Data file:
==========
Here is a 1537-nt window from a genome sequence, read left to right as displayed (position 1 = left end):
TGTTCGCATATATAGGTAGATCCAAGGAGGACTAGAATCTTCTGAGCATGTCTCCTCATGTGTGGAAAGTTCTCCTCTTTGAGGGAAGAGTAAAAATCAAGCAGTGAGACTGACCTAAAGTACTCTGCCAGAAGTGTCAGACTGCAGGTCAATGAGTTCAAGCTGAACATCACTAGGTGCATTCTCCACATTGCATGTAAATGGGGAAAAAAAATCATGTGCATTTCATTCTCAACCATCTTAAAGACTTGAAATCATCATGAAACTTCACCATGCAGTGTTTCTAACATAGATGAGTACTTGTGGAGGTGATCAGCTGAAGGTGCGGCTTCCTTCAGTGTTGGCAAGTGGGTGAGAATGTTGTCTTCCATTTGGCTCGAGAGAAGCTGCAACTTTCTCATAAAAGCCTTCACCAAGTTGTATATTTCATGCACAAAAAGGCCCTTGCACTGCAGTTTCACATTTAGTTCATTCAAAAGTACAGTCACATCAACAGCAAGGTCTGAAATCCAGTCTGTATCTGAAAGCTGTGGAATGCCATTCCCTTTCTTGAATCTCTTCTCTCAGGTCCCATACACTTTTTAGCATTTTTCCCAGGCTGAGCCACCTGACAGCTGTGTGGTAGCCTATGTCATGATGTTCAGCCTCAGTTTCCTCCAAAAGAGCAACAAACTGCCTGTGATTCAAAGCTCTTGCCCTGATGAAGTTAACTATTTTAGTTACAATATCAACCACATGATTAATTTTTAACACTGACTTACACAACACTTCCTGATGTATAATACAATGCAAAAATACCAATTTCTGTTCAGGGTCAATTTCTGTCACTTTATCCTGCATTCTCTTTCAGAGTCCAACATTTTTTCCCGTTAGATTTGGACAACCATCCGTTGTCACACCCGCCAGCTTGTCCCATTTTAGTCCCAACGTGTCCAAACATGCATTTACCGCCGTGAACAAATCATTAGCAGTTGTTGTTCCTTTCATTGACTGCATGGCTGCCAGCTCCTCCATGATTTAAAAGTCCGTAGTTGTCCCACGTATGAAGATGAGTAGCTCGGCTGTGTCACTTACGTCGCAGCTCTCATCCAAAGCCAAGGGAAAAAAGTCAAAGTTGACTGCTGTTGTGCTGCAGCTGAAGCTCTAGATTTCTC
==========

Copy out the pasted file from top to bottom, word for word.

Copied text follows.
Here is a 1537-nt window from a genome sequence, read left to right as displayed (position 1 = left end):
TGTTCGCATATATAGGTAGATCCAAGGAGGACTAGAATCTTCTGAGCATGTCTCCTCATGTGTGGAAAGTTCTCCTCTTTGAGGGAAGAGTAAAAATCAAGCAGTGAGACTGACCTAAAGTACTCTGCCAGAAGTGTCAGACTGCAGGTCAATGAGTTCAAGCTGAACATCACTAGGTGCATTCTCCACATTGCATGTAAATGGGGAAAAAAAATCATGTGCATTTCATTCTCAACCATCTTAAAGACTTGAAATCATCATGAAACTTCACCATGCAGTGTTTCTAACATAGATGAGTACTTGTGGAGGTGATCAGCTGAAGGTGCGGCTTCCTTCAGTGTTGGCAAGTGGGTGAGAATGTTGTCTTCCATTTGGCTCGAGAGAAGCTGCAACTTTCTCATAAAAGCCTTCACCAAGTTGTATATTTCATGCACAAAAAGGCCCTTGCACTGCAGTTTCACATTTAGTTCATTCAAAAGTACAGTCACATCAACAGCAAGGTCTGAAATCCAGTCTGTATCTGAAAGCTGTGGAATGCCATTCCCTTTCTTGAATCTCTTCTCTCAGGTCCCATACACTTTTTAGCATTTTTCCCAGGCTGAGCCACCTGACAGCTGTGTGGTAGCCTATGTCATGATGTTCAGCCTCAGTTTCCTCCAAAAGAGCAACAAACTGCCTGTGATTCAAAGCTCTTGCCCTGATGAAGTTAACTATTTTAGTTACAATATCAACCACATGATTAATTTTTAACACTGACTTACACAACACTTCCTGATGTATAATACAATGCAAAAATACCAATTTCTGTTCAGGGTCAATTTCTGTCACTTTATCCTGCATTCTCTTTCAGAGTCCAACATTTTTTCCCGTTAGATTTGGACAACCATCCGTTGTCACACCCGCCAGCTTGTCCCATTTTAGTCCCAACGTGTCCAAACATGCATTTACCGCCGTGAACAAATCATTAGCAGTTGTTGTTCCTTTCATTGACTGCATGGCTGCCAGCTCCTCCATGATTTAAAAGTCCGTAGTTGTCCCACGTATGAAGATGAGTAGCTCGGCTGTGTCACTTACGTCGCAGCTCTCATCCAAAGCCAAGGGAAAAAAGTCAAAGTTGACTGCTGTTGTGCTGCAGCTGAAGCTCTAGATTTCTC